City Councilmember Mike O’Brien, a former Sierra Club leader, said the city should try to balance creating more public spaces for kids to play with keeping them safe.

“The safest place for the sandbox is in the backyard, but then you lose out on all the community building,” O’Brien said. “Planting strips are an underutilized space. There’s a public-safety benefit when people on a street know each other and look out for each other.”

Slowing down traffic

Several of Nunes-Ueno’s neighbors said parents on the street frequently have talked about how to slow down traffic. Cars cut through from a busy nearby arterial, often going faster than seems safe, they said.

“The traffic circle doesn’t really slow people. What are you going to tell the kids? Don’t go out and play? They’re all friends. They walk up and down the street to each other’s houses,” said the neighbor, Shapiro.

Nunes-Ueno got the news Friday that the city would allow the sandbox to stay in place while it studies whether some play structures can be safely permitted.

“I’m so excited. This is wonderful news,” he said.

He said ceding all the streets to cars creates a vicious cycle: nobody is on the street, the cars use it like a speedway, and nobody goes out there because it isn’t safe. He said he’s inspired by some of the international thinking about how to create “outdoor rooms” that slow down traffic as well as provide more public space.

“We can have a conversation as a city about how to help create friendly gathering spaces in front of houses,” Nunes-Ueno said.

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Veteran Seattle Washington Police Officer Clayton S. Powell Suspended After Video Uploaded To YouTube Catches Him Brutalizing Man

August 4, 2012

SEATTLE, WASHINGTON — A 19-year veteran Seattle police officer has been suspended after other officers said he used excessive force as they investigated a drive-by shooting involving a pellet gun.

A YouTube video shot at the scene Thursday night shows an argument that involves an officer pushing a man. Seattle police say the officer allowed himself to be baited into unprofessional conduct by an angry crowd.

One person was arrested but later released.

The Seattle Times says police confirm the officer placed on paid leave while the incident is investigated is 51-year-old Clayton S. Powell. The Times reports Powell declined comment Friday.

Police spokesman Sgt. Sean Whitcomb says other officers reported the incident immediately and the acting chief learned of it within 90 minutes. Whitcomb says the police chain of command took immediate action.

Just last week, Seattle officials agreed to an independent monitor and court oversight of the city’s police department as part of a deal with the federal Justice Department following a report that found officers routinely used excessive force.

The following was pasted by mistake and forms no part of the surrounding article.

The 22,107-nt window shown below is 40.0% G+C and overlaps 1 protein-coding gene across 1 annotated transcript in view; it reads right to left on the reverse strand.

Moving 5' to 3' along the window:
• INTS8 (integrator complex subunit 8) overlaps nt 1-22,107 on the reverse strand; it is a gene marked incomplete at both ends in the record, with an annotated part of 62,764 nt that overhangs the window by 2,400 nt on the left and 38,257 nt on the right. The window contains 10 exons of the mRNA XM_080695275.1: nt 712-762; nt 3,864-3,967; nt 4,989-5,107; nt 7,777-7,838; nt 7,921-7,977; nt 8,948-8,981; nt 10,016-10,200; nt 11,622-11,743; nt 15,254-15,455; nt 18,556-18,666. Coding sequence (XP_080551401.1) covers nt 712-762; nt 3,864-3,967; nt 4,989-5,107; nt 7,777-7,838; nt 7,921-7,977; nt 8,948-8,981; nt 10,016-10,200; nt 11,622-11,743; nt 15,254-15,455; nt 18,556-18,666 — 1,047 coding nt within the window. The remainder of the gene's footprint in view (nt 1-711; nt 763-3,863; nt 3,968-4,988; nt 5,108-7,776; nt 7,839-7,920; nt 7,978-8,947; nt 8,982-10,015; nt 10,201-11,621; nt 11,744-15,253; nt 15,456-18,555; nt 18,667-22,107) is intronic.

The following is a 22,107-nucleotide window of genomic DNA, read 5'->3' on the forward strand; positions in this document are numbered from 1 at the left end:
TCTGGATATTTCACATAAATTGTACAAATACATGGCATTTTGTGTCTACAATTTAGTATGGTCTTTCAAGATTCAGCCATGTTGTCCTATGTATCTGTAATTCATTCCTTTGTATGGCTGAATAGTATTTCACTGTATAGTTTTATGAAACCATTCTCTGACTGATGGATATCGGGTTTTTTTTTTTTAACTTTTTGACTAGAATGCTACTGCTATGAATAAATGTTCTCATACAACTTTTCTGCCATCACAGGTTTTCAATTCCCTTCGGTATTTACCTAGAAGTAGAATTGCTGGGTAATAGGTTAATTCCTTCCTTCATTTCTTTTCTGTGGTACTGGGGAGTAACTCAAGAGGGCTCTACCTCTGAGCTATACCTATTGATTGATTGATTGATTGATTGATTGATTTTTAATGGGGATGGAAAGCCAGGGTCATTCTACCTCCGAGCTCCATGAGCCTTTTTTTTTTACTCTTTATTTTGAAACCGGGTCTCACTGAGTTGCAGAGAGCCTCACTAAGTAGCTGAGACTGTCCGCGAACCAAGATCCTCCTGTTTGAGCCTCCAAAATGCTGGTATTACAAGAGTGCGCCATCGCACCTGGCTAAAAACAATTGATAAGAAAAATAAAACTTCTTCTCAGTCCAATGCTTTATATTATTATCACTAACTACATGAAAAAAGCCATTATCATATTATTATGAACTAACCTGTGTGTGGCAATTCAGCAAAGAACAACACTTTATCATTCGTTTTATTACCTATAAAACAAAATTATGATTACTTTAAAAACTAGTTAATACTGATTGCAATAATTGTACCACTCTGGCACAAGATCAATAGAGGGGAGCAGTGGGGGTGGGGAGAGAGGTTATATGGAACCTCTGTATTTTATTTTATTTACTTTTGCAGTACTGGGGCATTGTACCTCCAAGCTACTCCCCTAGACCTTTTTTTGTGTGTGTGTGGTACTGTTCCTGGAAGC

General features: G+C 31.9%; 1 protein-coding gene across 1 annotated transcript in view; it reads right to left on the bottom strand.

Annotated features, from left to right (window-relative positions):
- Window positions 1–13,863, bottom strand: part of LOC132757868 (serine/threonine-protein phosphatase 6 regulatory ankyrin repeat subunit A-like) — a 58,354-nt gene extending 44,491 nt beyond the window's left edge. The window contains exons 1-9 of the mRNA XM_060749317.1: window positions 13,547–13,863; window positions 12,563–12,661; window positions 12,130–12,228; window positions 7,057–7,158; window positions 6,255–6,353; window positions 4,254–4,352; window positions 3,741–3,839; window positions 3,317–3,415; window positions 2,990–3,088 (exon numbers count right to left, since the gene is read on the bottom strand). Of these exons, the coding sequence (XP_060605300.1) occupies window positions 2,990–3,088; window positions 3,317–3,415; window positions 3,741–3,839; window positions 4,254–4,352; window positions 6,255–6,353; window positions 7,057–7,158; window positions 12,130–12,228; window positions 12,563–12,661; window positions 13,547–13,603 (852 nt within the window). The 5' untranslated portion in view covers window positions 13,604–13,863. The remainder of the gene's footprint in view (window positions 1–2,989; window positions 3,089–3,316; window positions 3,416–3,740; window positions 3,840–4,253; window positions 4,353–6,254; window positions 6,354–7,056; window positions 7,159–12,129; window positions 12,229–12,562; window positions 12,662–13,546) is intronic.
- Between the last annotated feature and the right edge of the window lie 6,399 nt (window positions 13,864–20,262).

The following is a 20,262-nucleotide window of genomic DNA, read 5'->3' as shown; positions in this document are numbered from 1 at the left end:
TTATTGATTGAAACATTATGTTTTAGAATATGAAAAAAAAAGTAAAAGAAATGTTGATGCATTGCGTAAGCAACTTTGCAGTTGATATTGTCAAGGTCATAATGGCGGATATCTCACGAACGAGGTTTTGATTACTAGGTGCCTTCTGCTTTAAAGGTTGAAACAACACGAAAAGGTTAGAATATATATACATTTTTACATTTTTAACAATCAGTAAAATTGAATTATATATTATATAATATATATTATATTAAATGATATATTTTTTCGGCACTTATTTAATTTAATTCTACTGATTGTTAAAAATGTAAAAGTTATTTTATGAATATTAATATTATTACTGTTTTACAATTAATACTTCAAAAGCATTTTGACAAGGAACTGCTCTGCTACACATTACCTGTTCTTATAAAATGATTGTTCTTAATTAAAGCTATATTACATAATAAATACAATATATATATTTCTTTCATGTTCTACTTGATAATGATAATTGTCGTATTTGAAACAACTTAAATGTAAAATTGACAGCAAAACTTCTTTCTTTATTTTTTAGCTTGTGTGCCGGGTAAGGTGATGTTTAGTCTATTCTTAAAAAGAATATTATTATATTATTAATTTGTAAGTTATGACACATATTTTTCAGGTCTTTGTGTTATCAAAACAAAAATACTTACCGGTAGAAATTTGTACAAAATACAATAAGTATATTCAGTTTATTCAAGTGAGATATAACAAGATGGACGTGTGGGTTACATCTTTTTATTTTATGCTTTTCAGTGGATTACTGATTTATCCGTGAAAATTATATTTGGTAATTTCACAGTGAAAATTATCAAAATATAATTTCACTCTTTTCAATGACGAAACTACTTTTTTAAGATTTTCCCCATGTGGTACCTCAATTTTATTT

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Microsoft Makes Skype Chats And Video By Its 600 Million Users Readily Accessable To Law Enforcement

July 26, 2012

REDMOND, WASHINGTON – Skype, the online phone service long favored by political dissidents, criminals and others eager to communicate beyond the reach of governments, has expanded its cooperation with law enforcement authorities to make online chats and other user information available to police, said industry and government officials familiar with the changes.

Surveillance of the audio and video feeds remains impractical — even when courts issue warrants, say industry officials with direct knowledge of the matter. But that barrier could eventually vanish as Skype becomes one of the world’s most popular forms of telecommunication.

The changes have drawn quiet applause in law enforcement circles but hostility from many activists and analysts.

The changes to online chats, which are written messages conveyed almost instantaneously between users, result in part from technical upgrades to Skype that were instituted to address outages and other stability issues since Microsoft bought the company last year. Officials of the United States and other countries have long pushed to expand their access to newer forms of communications to resolve an issue that the FBI calls the “going dark” problem.

Microsoft has approached the issue with “tremendous sensitivity and a canny awareness of what the issues would be,” said an industry official familiar with Microsoft’s plans, who like several people interviewed for this story spoke on the condition of anonymity because they weren’t authorized to discuss the issue publicly. The company has “a long track record of working successfully with law enforcement here and internationally,” he added.

The changes, which give the authorities access to addresses and credit card numbers, have drawn quiet applause in law enforcement circles but hostility from many activists and analysts.